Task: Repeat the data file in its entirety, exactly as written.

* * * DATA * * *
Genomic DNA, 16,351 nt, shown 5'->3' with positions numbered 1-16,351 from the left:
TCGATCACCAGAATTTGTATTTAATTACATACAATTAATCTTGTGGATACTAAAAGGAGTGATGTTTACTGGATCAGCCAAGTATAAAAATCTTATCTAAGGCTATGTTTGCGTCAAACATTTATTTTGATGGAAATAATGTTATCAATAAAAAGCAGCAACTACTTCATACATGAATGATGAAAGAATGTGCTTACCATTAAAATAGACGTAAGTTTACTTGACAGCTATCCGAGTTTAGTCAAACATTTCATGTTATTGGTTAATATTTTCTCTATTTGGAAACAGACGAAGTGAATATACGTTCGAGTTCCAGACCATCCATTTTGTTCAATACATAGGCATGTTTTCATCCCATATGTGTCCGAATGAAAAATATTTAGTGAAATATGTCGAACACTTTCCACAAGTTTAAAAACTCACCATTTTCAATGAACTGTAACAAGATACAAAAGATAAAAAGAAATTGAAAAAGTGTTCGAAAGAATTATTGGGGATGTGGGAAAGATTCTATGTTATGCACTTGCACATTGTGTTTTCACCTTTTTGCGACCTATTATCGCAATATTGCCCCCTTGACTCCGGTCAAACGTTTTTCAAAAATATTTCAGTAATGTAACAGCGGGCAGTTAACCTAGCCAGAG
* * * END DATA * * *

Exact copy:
Genomic DNA, 16,351 nt, shown 5'->3' with positions numbered 1-16,351 from the left:
TCGATCACCAGAATTTGTATTTAATTACATACAATTAATCTTGTGGATACTAAAAGGAGTGATGTTTACTGGATCAGCCAAGTATAAAAATCTTATCTAAGGCTATGTTTGCGTCAAACATTTATTTTGATGGAAATAATGTTATCAATAAAAAGCAGCAACTACTTCATACATGAATGATGAAAGAATGTGCTTACCATTAAAATAGACGTAAGTTTACTTGACAGCTATCCGAGTTTAGTCAAACATTTCATGTTATTGGTTAATATTTTCTCTATTTGGAAACAGACGAAGTGAATATACGTTCGAGTTCCAGACCATCCATTTTGTTCAATACATAGGCATGTTTTCATCCCATATGTGTCCGAATGAAAAATATTTAGTGAAATATGTCGAACACTTTCCACAAGTTTAAAAACTCACCATTTTCAATGAACTGTAACAAGATACAAAAGATAAAAAGAAATTGAAAAAGTGTTCGAAAGAATTATTGGGGATGTGGGAAAGATTCTATGTTATGCACTTGCACATTGTGTTTTCACCTTTTTGCGACCTATTATCGCAATATTGCCCCCTTGACTCCGGTCAAACGTTTTTCAAAAATATTTCAGTAATGTAACAGCGGGCAGTTAACCTAGCCAGAG